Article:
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A Bloom filter is a space-efficient probabilistic data structure to perform membership-tests on a set (see Wikipedia's page for a definition; I use the same notations below).

I am interested in a special application where the number of bits per element $m/n$ is very low, with typically $m<n$ (this results in a very compact set, but of course the price to pay is a lot of false positives).

An issue I run into is that the optimal number of hash functions $k$ is set to be $k^* = \frac m n \log 2$, which is clearly $<1$ when $m<n$. So there is no choice but to use a single hash function, which results in a suboptimal false positive rate of: $$\tilde{p} = 1 - e^{-n/m},$$ instead of the more typical $$p = e^{-m/n (\log 2)^2}.$$

This is suboptimal because the false positive rate is "higher than normal", and it has the effect of predominantly filling the bit vector with ones.

My question is the following: since bloom filters were evidently not designed to be used with such parameters (although technically they still work OK), is there an alternative that would be more efficient ?

Note that I am OK with other limitations of bloom filters (e.g. no deletion possible, false positives, etc.) and that $m/n$ is typically less than $1$ in my case.


Edit: So I came up with some sort of solution, although I still feel there must be something better.

The idea is to have a bloom filter with $k^* = 1$ for a part of the input, and then just output "yes" for any other input. Let's say that you want $m = c n$ with some small $c < 1$.

In the bloom filter (which takes the whole memory space $m$), we have $n_{\text{bf}} = m \log 2 = c n \log 2$, and a probability of false positive of $1/2$ (this is $p = e^{-m/n (\log 2)^2}$ from above instantiated to $k^* = 1$). Indeed, the resulting vector will be on average half ones, half zeroes.

For the rest of the input, that is $n_{\text{rest}} = n - n_{\text{bf}} = n (1 - c \log 2)$, we have a probability of false positive of $1$.

So on average, we have an aggregate $$p_{\text{partial bf}} = c \log(2)/2 + (1-c \log 2) = 1 - c\log(2)/2.$$

This looks better than $\tilde p$ but worse than $p$ (obviously) on (a part of) the area of interest. Here is a graphical comparison.

The rationale behind choosing $k^* = 1$ is that we choose the bloom filter to be as "dense" as we can afford, if that makes sense. A different choice for $k$ leads to worse results (at least for $0 < m < n$).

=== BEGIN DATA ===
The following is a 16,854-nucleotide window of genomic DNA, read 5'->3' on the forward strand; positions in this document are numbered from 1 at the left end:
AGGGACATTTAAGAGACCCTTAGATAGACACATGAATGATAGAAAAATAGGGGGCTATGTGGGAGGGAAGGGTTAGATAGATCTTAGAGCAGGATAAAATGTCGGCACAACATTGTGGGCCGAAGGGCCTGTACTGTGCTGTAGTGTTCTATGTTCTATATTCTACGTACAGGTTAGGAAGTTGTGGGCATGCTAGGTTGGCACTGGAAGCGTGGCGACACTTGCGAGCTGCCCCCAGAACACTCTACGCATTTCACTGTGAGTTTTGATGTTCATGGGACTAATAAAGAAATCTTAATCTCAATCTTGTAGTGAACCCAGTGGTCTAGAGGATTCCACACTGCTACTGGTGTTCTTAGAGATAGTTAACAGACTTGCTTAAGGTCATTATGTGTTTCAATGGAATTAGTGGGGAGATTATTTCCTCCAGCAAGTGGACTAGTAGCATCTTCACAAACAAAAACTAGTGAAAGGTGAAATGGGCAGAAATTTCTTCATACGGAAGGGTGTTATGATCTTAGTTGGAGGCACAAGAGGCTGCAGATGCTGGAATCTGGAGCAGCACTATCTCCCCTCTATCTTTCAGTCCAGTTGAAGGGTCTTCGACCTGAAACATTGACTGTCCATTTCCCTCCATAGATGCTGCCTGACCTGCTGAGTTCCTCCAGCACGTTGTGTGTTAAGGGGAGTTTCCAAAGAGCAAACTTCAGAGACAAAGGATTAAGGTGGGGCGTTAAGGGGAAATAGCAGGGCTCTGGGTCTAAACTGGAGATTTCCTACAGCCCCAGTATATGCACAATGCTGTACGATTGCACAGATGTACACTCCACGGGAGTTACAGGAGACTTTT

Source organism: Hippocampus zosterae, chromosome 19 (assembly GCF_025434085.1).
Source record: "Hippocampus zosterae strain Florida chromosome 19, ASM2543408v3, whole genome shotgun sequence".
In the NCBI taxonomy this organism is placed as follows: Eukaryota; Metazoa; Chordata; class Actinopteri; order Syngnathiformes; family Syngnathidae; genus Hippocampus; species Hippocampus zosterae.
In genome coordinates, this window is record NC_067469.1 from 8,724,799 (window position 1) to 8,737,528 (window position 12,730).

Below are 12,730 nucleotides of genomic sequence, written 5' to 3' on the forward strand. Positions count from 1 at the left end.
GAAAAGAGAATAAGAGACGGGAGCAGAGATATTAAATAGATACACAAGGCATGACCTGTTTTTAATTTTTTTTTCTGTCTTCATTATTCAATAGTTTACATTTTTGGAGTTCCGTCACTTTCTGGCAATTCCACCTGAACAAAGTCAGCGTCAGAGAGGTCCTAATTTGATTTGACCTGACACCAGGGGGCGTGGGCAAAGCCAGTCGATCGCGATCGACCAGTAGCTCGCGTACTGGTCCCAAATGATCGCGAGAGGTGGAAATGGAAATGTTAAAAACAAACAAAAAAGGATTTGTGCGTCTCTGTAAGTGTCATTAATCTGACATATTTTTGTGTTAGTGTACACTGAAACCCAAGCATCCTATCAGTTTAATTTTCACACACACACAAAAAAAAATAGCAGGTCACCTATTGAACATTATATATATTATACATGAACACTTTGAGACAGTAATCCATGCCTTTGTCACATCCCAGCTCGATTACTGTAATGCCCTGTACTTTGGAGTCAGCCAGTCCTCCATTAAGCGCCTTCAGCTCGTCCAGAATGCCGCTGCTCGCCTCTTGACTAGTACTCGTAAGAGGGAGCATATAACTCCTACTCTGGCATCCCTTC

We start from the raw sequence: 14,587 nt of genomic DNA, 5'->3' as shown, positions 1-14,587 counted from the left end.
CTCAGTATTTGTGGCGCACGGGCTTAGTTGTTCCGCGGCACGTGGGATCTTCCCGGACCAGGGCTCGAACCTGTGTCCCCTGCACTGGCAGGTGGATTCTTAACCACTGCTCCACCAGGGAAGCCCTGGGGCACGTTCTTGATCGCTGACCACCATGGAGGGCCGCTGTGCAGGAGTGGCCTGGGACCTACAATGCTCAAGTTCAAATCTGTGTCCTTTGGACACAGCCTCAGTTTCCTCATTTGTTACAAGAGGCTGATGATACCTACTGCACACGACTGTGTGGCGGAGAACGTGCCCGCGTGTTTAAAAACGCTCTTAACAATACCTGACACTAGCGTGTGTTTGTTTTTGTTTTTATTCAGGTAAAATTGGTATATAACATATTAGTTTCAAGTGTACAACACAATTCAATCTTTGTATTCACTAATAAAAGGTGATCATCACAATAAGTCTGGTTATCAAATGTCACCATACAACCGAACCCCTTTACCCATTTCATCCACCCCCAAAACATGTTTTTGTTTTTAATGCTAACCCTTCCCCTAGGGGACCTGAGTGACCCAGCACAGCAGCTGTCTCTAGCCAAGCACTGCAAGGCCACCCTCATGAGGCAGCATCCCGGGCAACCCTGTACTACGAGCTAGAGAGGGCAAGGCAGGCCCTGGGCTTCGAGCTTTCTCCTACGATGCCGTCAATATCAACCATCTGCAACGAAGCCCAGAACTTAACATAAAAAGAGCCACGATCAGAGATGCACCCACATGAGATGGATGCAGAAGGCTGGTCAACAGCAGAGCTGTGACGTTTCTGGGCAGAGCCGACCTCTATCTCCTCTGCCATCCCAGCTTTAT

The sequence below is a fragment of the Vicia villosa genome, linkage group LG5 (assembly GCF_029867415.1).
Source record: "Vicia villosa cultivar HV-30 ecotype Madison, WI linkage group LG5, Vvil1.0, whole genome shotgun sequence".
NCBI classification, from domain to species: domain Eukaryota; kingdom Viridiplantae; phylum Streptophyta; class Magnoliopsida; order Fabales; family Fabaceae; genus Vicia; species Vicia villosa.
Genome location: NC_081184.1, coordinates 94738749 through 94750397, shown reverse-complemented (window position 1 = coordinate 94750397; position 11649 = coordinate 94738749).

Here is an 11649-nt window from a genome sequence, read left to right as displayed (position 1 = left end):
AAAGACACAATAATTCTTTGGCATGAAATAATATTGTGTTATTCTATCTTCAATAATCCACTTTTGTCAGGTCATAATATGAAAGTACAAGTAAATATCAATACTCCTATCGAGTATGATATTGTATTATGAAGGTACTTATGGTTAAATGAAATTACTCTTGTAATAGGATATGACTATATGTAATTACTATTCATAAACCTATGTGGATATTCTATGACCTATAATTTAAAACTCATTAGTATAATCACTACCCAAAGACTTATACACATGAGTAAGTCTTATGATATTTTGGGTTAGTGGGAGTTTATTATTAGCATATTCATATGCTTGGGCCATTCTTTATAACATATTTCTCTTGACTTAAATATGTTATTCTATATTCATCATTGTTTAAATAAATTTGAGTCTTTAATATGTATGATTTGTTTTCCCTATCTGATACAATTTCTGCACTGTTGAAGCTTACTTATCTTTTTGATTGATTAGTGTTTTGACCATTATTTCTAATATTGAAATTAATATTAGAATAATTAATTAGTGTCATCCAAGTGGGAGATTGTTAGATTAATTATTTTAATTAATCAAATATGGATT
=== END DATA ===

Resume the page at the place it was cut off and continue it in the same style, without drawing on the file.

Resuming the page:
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    $\begingroup$ Your partial solution at the end is very nice. To elaborate on how to implement it a tiny bit: one way to test whether the input is in the subspace of size $m$ is to build a separate hash function that outputs 'true' on a $c$-fraction of inputs and 'false' on a $1-c$-fraction (e.g., a hash function that outputs a real number in the range $[0,1]$, to $\lg c + O(1)$ bits of precision). If the hash function outputs 'true', then you check the Bloom filter; if the hash function outputs 'false', you just output 'yes'. $\endgroup$ – D.W. Oct 24 '15 at 1:12
  • $\begingroup$ @D.W. Indeed. In fact in my case it is relatively straightforward because the input "universe" is comprised of naturals from 0 to some number $L$, so a simple $x \stackrel{?}{<} (1−c\log2) L$ does the trick. For those you don't even have to do a lookup of course, which is a nice little feature I guess. $\endgroup$ – doc Oct 24 '15 at 1:44
  • $\begingroup$ this analysis is very detailed but wonder about the "big picture" and if some solution may be "outside the box". if "bits per element" is low, just store the actual array, right? what is the thinking/ justification in not doing that? & youve clearly carefully avoided it but think it would be helpful to know more about the app. maybe drop by Computer Science Chat $\endgroup$ – vzn Oct 27 '15 at 21:09
  • $\begingroup$ @vzn The application I'm concerned with is pretty specific, but I still think that it makes sense in some scenarios that just happen to need an extremely compact albeit false-positive-tolerant, set representation. Your suggestion to just store an array would work only if you have enough memory, but here it is the opposite. Maybe the term "bits per element" is confusing. Say you want to have a set of 100 elements each of 32 bits, and only have 80 bits of memory available. Each element is 32 bits long, but is to be stored at a rate of 0.8 "bits per element". $\endgroup$ – doc Oct 27 '15 at 22:39
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    $\begingroup$ sdarray is may be larger than Bloom filters because it gives you exact answers. However, it doesn't take $O(L)$ space. It's very close to $\log { m \choose L}$ space, which is theoretically optimal for an exact data structure. $\endgroup$ – Pseudonym Nov 18 '15 at 5:35

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